- Normal precautions
- High degree of caution
- Avoid non-essential travel
- Do not travel
- Safety and Security
- Local Laws and Customs
- Additional Information
- Embassy Contact
General Travel Advice
Irish citizens do not require a visa to enter the Cook Islands for visits of less than 31 days. If you are staying for longer than 31 days you may need a visa.
A valid passport is required for travel to the Cook Islands. Irish passports should have a minimum validity of six months after intended date of arrival. Entry is normally refused if you have a passport which is damaged or has pages missing. Passport cards cannot be used.
For more information on entering the Cook Islands, please see the Additional Information tab.
Visitors to the Cook Islands are advised to follow the guidance of national and local authorities and stay fully informed of what's going on by monitoring local news and social media.
The best help is often close at hand so if you have problems, try talking to your local contacts, tour operator representative or hotel management.
You can contact the emergency services in Cook Islands by dialling 999 (police), 998 (ambulance), or 996 (fire service).
Our tips for Safe Travels:
- Get comprehensive travel insurance that covers all your planned activities.
- Register your details with us so that we can contact you quickly if there’s an unforeseen crisis like a natural disaster or a family emergency.
- Follow us on twitter @dfatravelwise for the latest travel updates.
- Read our ‘Know Before You Go’ guide.
In countries where Ireland does not have an Embassy:
As there is no Irish Embassy in the Cook Islands, we are limited in the help we can offer you in an emergency. However, if you need assistance, you can contact the Irish Embassy in New Zealand.
Safety and Security
Safety and Security
Safety and Security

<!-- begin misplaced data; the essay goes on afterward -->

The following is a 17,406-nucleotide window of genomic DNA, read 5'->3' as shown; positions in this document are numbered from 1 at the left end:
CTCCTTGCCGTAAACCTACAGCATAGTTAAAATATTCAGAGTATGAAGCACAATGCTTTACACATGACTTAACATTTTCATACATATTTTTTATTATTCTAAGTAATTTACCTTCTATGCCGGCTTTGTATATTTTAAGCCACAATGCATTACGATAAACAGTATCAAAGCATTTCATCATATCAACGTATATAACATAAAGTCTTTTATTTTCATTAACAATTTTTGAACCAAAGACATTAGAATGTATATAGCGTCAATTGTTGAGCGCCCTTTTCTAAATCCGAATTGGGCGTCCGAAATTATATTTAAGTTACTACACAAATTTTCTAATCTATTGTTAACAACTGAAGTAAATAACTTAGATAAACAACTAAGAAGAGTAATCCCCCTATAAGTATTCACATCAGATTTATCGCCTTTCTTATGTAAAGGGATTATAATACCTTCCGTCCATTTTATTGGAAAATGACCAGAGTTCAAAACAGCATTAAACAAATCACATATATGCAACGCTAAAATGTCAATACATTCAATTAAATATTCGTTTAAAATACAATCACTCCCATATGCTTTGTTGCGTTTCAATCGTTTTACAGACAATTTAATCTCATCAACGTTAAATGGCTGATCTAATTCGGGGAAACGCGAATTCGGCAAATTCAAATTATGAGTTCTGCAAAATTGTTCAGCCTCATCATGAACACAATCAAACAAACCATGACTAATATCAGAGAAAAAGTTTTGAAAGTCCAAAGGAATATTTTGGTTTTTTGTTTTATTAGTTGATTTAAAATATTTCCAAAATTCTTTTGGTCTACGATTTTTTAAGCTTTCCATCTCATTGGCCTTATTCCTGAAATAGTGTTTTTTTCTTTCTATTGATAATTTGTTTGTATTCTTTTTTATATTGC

Crime in the Cook Islands is low but petty crime can occur.
We advise you to take basic precautions while travelling to the Cook Islands:
- Don’t carry your credit card, travel tickets and money together - leave spare cash and valuables in a safe place.
- Don’t carry your passport unless absolutely necessary and leave a copy of your passport (and travel and insurance documents) with family or friends at home.
- Avoid showing large sums of money in public and don’t use ATMs after dark, especially if you are alone. Check no one has followed you after conducting your business.
- Keep a close eye on your personal belongings and hold on to them in public places.
- Avoid dark and unlit streets and stairways, arrange to be picked up or dropped off as close to your hotel or apartment entrance as possible.
Public gatherings and demonstrations may take place from time to time.
We recommend that you stay clear of demonstrations, and should follow the advice of the local authorities.
Consensual same-sex sexual activity is no longer illegal following a change to the law, effective 1 June 2023. Despite this, public displays of affection may be considered offensive.
Driving is on the left. You should avoid driving at night out of built-up areas. Vehicle safety regulations are not consistently enforced. Beware of pedestrians and animals on the roads.
Nature and Climate
The Cook Islands is located in a seismically active zone, which can lead to tsunamis, even if an earthquake has taken place a significant distance away. You should follow any instructions issued by the local authorities in respect of tsunami threats.